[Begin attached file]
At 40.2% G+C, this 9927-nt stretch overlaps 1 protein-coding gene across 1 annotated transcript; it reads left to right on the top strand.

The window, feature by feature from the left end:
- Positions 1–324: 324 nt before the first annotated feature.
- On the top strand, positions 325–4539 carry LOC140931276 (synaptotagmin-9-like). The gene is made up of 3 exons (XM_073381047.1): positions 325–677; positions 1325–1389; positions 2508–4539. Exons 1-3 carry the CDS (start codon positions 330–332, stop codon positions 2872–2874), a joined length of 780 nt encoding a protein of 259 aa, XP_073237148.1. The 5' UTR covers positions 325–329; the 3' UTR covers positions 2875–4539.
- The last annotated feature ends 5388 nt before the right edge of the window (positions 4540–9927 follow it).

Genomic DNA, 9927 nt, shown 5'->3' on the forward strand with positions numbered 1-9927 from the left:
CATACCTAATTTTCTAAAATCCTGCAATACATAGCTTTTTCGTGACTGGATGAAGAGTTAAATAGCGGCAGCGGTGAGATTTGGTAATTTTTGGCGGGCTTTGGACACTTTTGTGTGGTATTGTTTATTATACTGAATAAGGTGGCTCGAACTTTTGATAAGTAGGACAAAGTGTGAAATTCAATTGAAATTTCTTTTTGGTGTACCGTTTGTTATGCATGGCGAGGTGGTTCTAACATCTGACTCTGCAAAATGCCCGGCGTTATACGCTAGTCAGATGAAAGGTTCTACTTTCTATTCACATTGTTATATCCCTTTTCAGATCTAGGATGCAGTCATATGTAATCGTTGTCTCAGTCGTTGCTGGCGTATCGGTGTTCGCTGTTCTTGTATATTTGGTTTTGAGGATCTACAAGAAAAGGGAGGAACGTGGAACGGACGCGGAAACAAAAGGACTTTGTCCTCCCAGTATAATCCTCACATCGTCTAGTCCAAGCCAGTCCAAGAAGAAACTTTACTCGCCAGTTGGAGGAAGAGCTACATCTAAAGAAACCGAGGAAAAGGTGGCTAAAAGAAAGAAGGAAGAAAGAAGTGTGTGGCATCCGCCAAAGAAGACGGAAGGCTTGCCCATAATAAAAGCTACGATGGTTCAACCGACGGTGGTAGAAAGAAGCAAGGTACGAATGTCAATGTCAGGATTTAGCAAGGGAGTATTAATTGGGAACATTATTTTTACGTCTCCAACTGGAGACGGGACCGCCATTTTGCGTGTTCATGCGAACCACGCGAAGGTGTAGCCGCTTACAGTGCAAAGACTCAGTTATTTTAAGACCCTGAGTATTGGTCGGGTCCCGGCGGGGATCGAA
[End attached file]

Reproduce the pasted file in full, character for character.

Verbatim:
At 40.2% G+C, this 9927-nt stretch overlaps 1 protein-coding gene across 1 annotated transcript; it reads left to right on the top strand.

The window, feature by feature from the left end:
- Positions 1–324: 324 nt before the first annotated feature.
- On the top strand, positions 325–4539 carry LOC140931276 (synaptotagmin-9-like). The gene is made up of 3 exons (XM_073381047.1): positions 325–677; positions 1325–1389; positions 2508–4539. Exons 1-3 carry the CDS (start codon positions 330–332, stop codon positions 2872–2874), a joined length of 780 nt encoding a protein of 259 aa, XP_073237148.1. The 5' UTR covers positions 325–329; the 3' UTR covers positions 2875–4539.
- The last annotated feature ends 5388 nt before the right edge of the window (positions 4540–9927 follow it).

Genomic DNA, 9927 nt, shown 5'->3' on the forward strand with positions numbered 1-9927 from the left:
CATACCTAATTTTCTAAAATCCTGCAATACATAGCTTTTTCGTGACTGGATGAAGAGTTAAATAGCGGCAGCGGTGAGATTTGGTAATTTTTGGCGGGCTTTGGACACTTTTGTGTGGTATTGTTTATTATACTGAATAAGGTGGCTCGAACTTTTGATAAGTAGGACAAAGTGTGAAATTCAATTGAAATTTCTTTTTGGTGTACCGTTTGTTATGCATGGCGAGGTGGTTCTAACATCTGACTCTGCAAAATGCCCGGCGTTATACGCTAGTCAGATGAAAGGTTCTACTTTCTATTCACATTGTTATATCCCTTTTCAGATCTAGGATGCAGTCATATGTAATCGTTGTCTCAGTCGTTGCTGGCGTATCGGTGTTCGCTGTTCTTGTATATTTGGTTTTGAGGATCTACAAGAAAAGGGAGGAACGTGGAACGGACGCGGAAACAAAAGGACTTTGTCCTCCCAGTATAATCCTCACATCGTCTAGTCCAAGCCAGTCCAAGAAGAAACTTTACTCGCCAGTTGGAGGAAGAGCTACATCTAAAGAAACCGAGGAAAAGGTGGCTAAAAGAAAGAAGGAAGAAAGAAGTGTGTGGCATCCGCCAAAGAAGACGGAAGGCTTGCCCATAATAAAAGCTACGATGGTTCAACCGACGGTGGTAGAAAGAAGCAAGGTACGAATGTCAATGTCAGGATTTAGCAAGGGAGTATTAATTGGGAACATTATTTTTACGTCTCCAACTGGAGACGGGACCGCCATTTTGCGTGTTCATGCGAACCACGCGAAGGTGTAGCCGCTTACAGTGCAAAGACTCAGTTATTTTAAGACCCTGAGTATTGGTCGGGTCCCGGCGGGGATCGAA